Attorney General James Wins Lawsuit Against Northern Leasing Systems, Delivering Major Relief to Thousands of Small Businesses Nationwide

Court Vacates Nearly 30,000 Fraudulently Obtained Default Judgments and Permanently
Bans Northern Leasing from Engaging in Business Practice of Equipment Leasing

NEW YORK – New York Attorney General Letitia James has won a major victory in New York State Supreme Court that will deliver much needed relief to thousands of small business owners across New York and the rest of the nation. The sweeping decision will void what are potentially hundreds of thousands of fraudulently-induced credit card equipment leases; vacate approximately 30,000 default judgments acquired against out-of-state fraud victims in New York City Civil Court; and dissolve Northern Leasing Systems, Inc. Attorney General James’ victory will also force Northern Leasing and related entities, Northern Leasing’s chief executive officer, and others who engaged in the fraudulent scheme to provide restitution to small business owners who were deceptively and illegally induced into abusive and overpriced financing leases for inexpensive credit card processing equipment.

“This decision will put much-needed money back into the pockets of small business owners around the country, which is especially vital as owners and their families are reeling from the impacts of the COVID-19 public health crisis,” said Attorney General James. “This victory will not only provide direct relief to victims of Northern Leasing’s dishonest practices by cancelling future payments on these fraudulent leases, but will also award restitution to defrauded restaurant owners, shopkeepers, and thousands of other small business owners who entered into fraudulent lease agreements.”

In April 2016, the Office of the Attorney General (OAG) filed a lawsuit against the New York company Northern Leasing Systems and several of its affiliated companies, as well as principal Jay Cohen a/k/a Ari Jay Cohen and others involved in Northern Leasing’s operations. The lawsuit alleged that Northern Leasing targeted small, family-owned businesses, such as flower shops, hair salons, automotive repair shops, bodegas, delis, restaurants, and bars, and trapped them into overpriced, never-ending lease agreements for credit card processing equipment. The lawsuit further alleged that Northern Leasing abused the judicial process by suing to collect on these leases in the Civil Court of the City of New York. Deputy Chief Administrative Judge George J. Silver — as a co-petitioner in the proceeding — sought to vacate default judgments obtained by fraud, deception, or other improper means.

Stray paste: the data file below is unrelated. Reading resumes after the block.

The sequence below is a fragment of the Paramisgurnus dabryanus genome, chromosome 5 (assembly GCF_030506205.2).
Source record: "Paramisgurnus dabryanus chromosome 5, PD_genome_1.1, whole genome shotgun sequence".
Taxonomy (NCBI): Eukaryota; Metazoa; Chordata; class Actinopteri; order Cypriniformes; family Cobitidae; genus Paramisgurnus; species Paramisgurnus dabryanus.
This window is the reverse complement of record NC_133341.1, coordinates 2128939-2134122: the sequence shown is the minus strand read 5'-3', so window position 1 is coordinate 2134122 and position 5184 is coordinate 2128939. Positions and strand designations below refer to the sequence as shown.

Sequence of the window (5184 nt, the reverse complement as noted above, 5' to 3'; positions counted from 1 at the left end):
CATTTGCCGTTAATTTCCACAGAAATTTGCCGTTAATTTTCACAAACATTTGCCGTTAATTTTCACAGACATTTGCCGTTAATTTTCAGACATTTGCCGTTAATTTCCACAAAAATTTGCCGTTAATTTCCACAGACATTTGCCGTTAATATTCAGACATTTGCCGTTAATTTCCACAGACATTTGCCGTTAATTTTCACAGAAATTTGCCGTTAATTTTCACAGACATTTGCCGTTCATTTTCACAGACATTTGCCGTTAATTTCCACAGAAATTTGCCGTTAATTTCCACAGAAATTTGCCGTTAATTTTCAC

Since 2010, Northern Leasing and its related entities have filed tens of thousands of actions in New York County Civil Court and obtained over 29,000 default judgments. Over 95 percent of the small business owners sued by Northern Leasing do not reside in New York State and could not afford to physically appear in New York or hire an attorney to represent them. Over 5,600 complaints have been filed by small business owners with the OAG since 2010 — one of the highest volume of complaints against any entity filed with the OAG.

This ruling found that the OAG proved that Northern Leasing engaged in fraudulent and illegal conduct. In particular, the court found that Northern Leasing’s method of procuring its lease agreements was deceptive and “created an enterprise conducive to fraud.” The court also found that Northern Leasing’s requirement that small business owners across the country defend lawsuits in New York County Civil Court, combined with ineffective service provisions allowing service to obsolete addresses, thwarted the merchants’ ability to defend themselves in court and that the 29,617 default judgments be vacated and dismissed with prejudice, meaning that Northern Leasing cannot refile actions in another court to collect sums purportedly owed. Additionally, the court ordered a permanent injunction against respondents from conducting the business of equipment finance leasing or the collection of debts under equipment finance leases, and blocked them all from purchasing, financing, transferring, servicing, or enforcing equipment finance leases. Defrauded small businesses from April 1, 2013 through the present will receive restitution and their contracts covering the same dates will be null and void. Further, respondents must disgorge unlawful profits and Northern Leasing must dissolve 60 days after the implementation of the previously mentioned relief.

In addition to Northern Leasing Systems, the court’s order and judgment applies to several other affiliated companies named in the OAG’s lawsuit, including Leasing Finance Group LLC; MBF Leasing LLC; Lease Source-LSI; LLC a/k/a Lease Source, Inc.; Golden Eagle Leasing LLC; and Pushpin Holdings LLC. Finally, the court also held Jay Cohen, CEO of Northern Leasing, and Neil Hertzman, Northern Leasing’s vice president of customer service and collections, personally liable, and found Joseph I. Sussman, P.C., the company’s collection attorney, liable for participating in this fraudulent scheme. The firm and two of its attorneys are ordered to disgorge any attorney’s fees they collected from defendants in these cases since April 11, 2013.

The court will set restitution amounts at a later date. Small business merchants do not need to take any action at this time in order to receive restitution or other relief.

This matter was handled by Special Counsel Mary Alestra and Assistant Attorney General Mark Ladov, under the supervision of Deputy Bureau Chief Laura J. Levine and Bureau Chief Jane M. Azia — all of the Consumer Frauds and Protection Bureau. The Consumer Frauds and Protection Bureau is a part of the Division for Economic Justice, overseen by Chief Deputy Attorney General Christopher D’Angelo and First Deputy Attorney General Jennifer Levy.